True or False? Facts about Colds and Flu

Is it a cold or influenza?

Many common myths and misconceptions surround the common cold and the flu (influenza). Knowing the facts will help you, your students, and your patients feel better this cold and flu season.

The flu shot can give you the flu.

False. This is the most common misconception about the influenza vaccine. The flu shot contains inactivated virus, which means it cannot infect the you with the flu. You may feel achy at the site of the shot, but unless you have an allergy, you won’t develop serious symptoms in reaction to getting a flu vaccine.

You need to get the flu vaccine annually.

True. The flu virus can change from year-to-year, and different strains can be more prevalent. A flu vaccination will last a year. Everyone over six months of age should receive an annual flu shot, unless the person is allergic to a component of the vaccine (for example, eggs). The shot is more effective than the flu mist.

Antibiotics can help with the symptoms of colds and flu.

False! Since colds and flu are caused by viruses, antibiotics do not help with recovery. In the case of influenza, there are antivirals available if it is caught early enough, within the first 48 hours. In general, the best treatment for colds and flu are going to be rest and fluids, such as hot tea and chicken soup. Over-the-counter medications can help relieve certain symptoms like a stuffy nose, and aches and pains. Pharmacists are a good resource to help with choosing OTC medications.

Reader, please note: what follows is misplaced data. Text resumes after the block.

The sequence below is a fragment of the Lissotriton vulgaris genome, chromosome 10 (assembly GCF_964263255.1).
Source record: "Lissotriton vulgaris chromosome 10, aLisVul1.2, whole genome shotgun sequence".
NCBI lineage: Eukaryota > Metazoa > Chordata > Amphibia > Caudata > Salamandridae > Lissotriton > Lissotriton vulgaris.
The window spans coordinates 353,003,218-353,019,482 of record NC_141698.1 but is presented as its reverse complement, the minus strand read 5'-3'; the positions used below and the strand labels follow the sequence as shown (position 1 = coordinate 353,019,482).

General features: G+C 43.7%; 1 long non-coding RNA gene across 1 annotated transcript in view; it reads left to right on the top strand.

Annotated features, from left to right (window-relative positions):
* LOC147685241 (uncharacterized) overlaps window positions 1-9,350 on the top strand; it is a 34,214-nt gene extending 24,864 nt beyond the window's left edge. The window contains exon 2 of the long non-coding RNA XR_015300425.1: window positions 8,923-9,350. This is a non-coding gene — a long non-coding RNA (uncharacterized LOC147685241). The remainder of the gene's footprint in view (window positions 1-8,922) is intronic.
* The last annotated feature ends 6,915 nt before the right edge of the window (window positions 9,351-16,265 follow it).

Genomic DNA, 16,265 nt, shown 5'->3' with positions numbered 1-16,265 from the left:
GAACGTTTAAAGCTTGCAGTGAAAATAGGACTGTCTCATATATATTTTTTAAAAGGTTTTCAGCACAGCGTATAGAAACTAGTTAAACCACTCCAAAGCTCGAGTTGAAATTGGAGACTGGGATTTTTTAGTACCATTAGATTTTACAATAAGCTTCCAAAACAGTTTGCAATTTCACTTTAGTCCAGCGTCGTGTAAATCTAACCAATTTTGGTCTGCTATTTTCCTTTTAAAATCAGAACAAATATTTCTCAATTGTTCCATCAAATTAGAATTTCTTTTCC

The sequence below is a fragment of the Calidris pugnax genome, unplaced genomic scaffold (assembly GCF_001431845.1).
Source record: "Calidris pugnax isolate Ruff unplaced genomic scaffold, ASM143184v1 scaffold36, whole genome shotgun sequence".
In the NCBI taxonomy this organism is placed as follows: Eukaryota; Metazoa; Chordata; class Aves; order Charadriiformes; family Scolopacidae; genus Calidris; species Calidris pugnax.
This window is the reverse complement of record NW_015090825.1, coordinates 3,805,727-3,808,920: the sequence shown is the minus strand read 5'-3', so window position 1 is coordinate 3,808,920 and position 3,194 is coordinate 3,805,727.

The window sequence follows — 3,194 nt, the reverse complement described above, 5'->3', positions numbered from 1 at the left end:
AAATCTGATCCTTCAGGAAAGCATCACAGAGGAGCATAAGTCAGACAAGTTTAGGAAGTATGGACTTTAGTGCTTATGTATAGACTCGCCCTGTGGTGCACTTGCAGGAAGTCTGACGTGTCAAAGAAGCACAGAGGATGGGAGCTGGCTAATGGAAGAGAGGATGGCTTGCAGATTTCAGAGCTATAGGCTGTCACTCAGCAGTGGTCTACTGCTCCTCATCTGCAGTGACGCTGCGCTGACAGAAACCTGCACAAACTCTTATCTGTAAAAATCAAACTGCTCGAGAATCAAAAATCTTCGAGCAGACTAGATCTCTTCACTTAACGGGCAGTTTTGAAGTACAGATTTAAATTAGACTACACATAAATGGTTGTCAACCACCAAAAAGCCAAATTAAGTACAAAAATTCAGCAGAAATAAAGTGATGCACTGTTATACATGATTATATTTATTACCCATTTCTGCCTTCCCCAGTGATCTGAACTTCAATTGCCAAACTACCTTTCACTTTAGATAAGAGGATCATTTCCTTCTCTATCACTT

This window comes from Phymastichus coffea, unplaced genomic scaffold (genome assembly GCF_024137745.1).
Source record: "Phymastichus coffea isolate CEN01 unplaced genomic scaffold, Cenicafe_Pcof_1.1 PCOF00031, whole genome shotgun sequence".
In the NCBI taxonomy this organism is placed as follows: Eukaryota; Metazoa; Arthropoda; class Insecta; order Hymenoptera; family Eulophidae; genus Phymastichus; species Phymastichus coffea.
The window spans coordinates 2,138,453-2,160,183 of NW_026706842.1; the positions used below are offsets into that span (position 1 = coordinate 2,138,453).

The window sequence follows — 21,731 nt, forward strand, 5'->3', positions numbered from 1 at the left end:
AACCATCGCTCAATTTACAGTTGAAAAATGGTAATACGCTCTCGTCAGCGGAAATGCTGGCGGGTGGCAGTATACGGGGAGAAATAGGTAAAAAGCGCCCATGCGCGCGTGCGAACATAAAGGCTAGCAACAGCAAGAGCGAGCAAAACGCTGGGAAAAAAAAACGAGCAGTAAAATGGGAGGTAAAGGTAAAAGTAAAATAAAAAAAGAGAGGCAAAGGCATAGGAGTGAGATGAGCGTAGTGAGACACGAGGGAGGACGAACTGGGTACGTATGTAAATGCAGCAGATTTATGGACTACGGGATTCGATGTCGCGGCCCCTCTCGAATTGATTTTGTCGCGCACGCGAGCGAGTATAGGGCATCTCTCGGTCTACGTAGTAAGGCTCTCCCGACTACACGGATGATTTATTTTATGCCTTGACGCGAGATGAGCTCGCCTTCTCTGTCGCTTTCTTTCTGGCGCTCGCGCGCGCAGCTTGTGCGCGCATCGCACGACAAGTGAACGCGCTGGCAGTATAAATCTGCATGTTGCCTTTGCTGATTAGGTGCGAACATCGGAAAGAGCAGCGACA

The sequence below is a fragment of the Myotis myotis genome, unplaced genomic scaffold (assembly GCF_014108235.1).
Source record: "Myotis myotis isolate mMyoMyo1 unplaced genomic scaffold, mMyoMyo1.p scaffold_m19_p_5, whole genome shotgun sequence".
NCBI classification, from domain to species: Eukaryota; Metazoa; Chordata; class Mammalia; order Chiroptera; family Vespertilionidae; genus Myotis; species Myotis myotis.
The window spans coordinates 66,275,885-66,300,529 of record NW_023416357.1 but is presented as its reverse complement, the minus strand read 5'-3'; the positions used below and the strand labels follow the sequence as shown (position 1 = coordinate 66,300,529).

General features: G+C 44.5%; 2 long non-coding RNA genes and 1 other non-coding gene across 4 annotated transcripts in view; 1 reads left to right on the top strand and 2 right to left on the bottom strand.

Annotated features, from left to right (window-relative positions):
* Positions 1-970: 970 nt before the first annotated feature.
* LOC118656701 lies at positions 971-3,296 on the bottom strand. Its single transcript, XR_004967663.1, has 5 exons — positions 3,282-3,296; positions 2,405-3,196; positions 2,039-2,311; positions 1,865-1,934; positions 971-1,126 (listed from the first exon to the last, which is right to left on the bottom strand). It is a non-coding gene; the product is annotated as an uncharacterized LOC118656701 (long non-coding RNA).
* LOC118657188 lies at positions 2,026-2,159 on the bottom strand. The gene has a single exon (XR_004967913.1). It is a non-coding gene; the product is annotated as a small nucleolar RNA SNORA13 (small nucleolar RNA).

In the case that a cold or flu does result in an infection, antibiotics can help. If symptoms last longer than two weeks, seem especially severe, or are accompanied by a high fever, further treatment may be warranted.

Is It the Flu or a Cold?

Because both influenza and a cold are respiratory diseases, it can be difficult to tell which one you have.

The symptoms of a cold are usually milder. A runny or stuffy nose, light coughing, a feeling of fatigue are signs of a cold. The flu, if one hasn’t received a vaccination, is going to make one feel much worse: fever and chills, a sore throat, muscle aches, and difficulty breathing are sure signs one had contracted more than the common cold.

In addition, the flu will last longer, and can lead to more serious health consequences, especially in younger and older populations, and those who are unable to receive a flu shot. If left untreated, the flu can result in pneumonia, bronchitis, or myocarditis (inflammation of the heart), among other, more serious conditions. This is why a flu vaccine is so important.

If symptoms are accompanied by diarrhea or vomiting, it’s more likely to be norovirus, not influenza. Make sure to wash hands and clean surfaces to keep viruses from spreading.

To teach students about vaccine administration, see our Demo Dose® Practice Vaccin, 2 mL. For over-the-counter medications, Demo Dose offers simulated ibuprofen and other types of oral medications.

Resources:
CDC Influenza (Flu) Fact Sheet

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